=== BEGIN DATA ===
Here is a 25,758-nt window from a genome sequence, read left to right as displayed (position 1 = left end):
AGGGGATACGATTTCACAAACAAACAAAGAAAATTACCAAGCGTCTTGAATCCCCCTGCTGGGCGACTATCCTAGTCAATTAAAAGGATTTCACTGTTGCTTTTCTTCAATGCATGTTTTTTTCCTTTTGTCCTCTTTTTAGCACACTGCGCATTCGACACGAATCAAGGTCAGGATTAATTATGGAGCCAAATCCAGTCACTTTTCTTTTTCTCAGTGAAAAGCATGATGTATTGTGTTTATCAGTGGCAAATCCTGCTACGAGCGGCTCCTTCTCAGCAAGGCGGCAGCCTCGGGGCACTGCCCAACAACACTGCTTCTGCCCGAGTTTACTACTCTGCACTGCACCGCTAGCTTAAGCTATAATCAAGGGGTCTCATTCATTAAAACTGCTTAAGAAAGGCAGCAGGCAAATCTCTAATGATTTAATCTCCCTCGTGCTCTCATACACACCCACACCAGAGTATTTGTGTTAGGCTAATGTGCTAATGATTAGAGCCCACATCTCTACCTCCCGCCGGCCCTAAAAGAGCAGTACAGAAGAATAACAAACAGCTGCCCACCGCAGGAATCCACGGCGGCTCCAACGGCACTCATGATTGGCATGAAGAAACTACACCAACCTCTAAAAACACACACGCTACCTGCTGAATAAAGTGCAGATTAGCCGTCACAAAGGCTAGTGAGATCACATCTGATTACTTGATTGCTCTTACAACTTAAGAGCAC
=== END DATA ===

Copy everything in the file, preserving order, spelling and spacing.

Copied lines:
Here is a 25,758-nt window from a genome sequence, read left to right as displayed (position 1 = left end):
AGGGGATACGATTTCACAAACAAACAAAGAAAATTACCAAGCGTCTTGAATCCCCCTGCTGGGCGACTATCCTAGTCAATTAAAAGGATTTCACTGTTGCTTTTCTTCAATGCATGTTTTTTTCCTTTTGTCCTCTTTTTAGCACACTGCGCATTCGACACGAATCAAGGTCAGGATTAATTATGGAGCCAAATCCAGTCACTTTTCTTTTTCTCAGTGAAAAGCATGATGTATTGTGTTTATCAGTGGCAAATCCTGCTACGAGCGGCTCCTTCTCAGCAAGGCGGCAGCCTCGGGGCACTGCCCAACAACACTGCTTCTGCCCGAGTTTACTACTCTGCACTGCACCGCTAGCTTAAGCTATAATCAAGGGGTCTCATTCATTAAAACTGCTTAAGAAAGGCAGCAGGCAAATCTCTAATGATTTAATCTCCCTCGTGCTCTCATACACACCCACACCAGAGTATTTGTGTTAGGCTAATGTGCTAATGATTAGAGCCCACATCTCTACCTCCCGCCGGCCCTAAAAGAGCAGTACAGAAGAATAACAAACAGCTGCCCACCGCAGGAATCCACGGCGGCTCCAACGGCACTCATGATTGGCATGAAGAAACTACACCAACCTCTAAAAACACACACGCTACCTGCTGAATAAAGTGCAGATTAGCCGTCACAAAGGCTAGTGAGATCACATCTGATTACTTGATTGCTCTTACAACTTAAGAGCAC